A 21-year-old Palestinian from the West Bank who was arrested by Israel and brought to a Jerusalem jail on Wednesday was on Friday confirmed to have the coronavirus.
He has been transferred to a quarantined ward in the detention facility, the Israel Prisons Service said, without giving the reason behind the man’s arrest.
The Israel Prisons Service said the man had been alone in a cell for two days and that officials were checking who he came into contact with during his arrest and arrival at the facility.
Staff who were confirmed to have been in contact with him will be quarantined, the Prisons Service said. The Kan public broadcaster said seven staff members were sent into isolation.
An IPS spokeswoman clarified that the detainee had contracted the virus outside of the prison and had been held in a separate cell while authorities waited for his test results to come back, thereby ensuring that he did not come in contact with other inmates.
Concerns have been long expressed that the virus could spread rapidly within a closed prison environment.
Last month the cabinet approved a measure to release some 500 inmates to house arrest for the final month of their terms to reduce the risk of a coronavirus outbreak in jails. The measure applied only to Israeli residents serving time for criminal activities, and not for security or terror inmates, sex offenders or perpetrators of severe violence. They have to have been serving less than four-year sentences and due for release in less than 30 days, the IPS clarified.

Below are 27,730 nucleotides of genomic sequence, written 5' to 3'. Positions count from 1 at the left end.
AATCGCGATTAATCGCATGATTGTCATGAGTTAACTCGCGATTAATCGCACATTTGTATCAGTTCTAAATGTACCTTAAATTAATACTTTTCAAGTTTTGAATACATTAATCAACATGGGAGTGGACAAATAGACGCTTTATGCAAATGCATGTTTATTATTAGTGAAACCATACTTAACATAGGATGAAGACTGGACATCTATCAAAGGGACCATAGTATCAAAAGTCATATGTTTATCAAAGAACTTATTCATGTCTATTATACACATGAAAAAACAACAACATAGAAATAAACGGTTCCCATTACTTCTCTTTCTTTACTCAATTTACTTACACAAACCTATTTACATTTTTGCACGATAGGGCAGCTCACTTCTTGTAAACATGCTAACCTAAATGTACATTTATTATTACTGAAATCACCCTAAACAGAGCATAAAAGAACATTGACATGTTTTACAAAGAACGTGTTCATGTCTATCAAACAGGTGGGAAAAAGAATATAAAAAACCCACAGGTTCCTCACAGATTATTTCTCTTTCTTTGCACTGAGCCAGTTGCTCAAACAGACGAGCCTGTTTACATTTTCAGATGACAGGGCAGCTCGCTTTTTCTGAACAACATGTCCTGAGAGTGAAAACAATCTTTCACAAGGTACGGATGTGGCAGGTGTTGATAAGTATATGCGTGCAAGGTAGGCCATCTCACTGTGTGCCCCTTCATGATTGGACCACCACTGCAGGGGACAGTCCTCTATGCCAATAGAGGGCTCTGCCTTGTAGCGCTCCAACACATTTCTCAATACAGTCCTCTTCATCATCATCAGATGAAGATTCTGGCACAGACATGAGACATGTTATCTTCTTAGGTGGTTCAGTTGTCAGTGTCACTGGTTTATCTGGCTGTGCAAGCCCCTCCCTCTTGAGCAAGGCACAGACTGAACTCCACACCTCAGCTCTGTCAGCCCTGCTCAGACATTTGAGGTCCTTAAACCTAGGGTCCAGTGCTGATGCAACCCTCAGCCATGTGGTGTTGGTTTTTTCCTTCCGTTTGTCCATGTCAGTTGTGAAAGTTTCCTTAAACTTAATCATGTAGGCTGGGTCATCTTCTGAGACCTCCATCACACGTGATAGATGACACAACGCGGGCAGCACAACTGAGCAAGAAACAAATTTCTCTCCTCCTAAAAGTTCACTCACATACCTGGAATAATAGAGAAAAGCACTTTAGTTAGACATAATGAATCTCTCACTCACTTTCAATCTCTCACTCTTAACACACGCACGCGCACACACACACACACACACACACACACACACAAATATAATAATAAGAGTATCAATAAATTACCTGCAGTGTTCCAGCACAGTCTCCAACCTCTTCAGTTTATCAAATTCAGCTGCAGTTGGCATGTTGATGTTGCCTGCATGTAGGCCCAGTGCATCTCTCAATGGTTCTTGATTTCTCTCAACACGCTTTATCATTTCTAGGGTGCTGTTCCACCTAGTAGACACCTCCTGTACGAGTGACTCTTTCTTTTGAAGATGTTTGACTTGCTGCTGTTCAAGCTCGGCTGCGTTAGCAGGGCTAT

On March 17, Israel’s prisons were shut off from the outside world with prisoners not able to receive visits, meet with their attorneys or go on furloughs, according to the IPS.
There have been 480 confirmed coronavirus cases among Palestinians in the West Bank, Gaza and East Jerusalem, including six new cases confirmed, Palestinian Health Minister Mai Alkaila said Thursday.
Since the start of the crisis, two West Bank Palestinians have died as well as two East Jerusalem Palestinians, according to Alkaila.
She said 75 percent of the cases had been traced to workers who spent time in Israel.
Muslims in Israel and the Palestinian territories have begun the holy month of Ramadan without visits to mosques or festive communal meals as the Islamic world struggles to balance the demands of religion with public safety in the wake of the spread of the coronavirus.
On Wednesday, Israel’s government approved emergency measures placing nighttime curfews on Muslim-majority towns, and in Ramallah Palestinian Authority officials said mosques would remain shuttered and called on people to avoid getting together for the holiday.
With traditional, communal meals for the poor, large fast-breaking dinners with family and friends called iftars, and cultural events after sunset canceled, the world’s 1.8 billion Muslims find themselves cut off from much of what makes the month special as authorities fight the pandemic.
Muslims traditionally refrain from eating and drinking during the day during Ramadan, only breaking their fasts after sundown.
Agencies contributed to this report.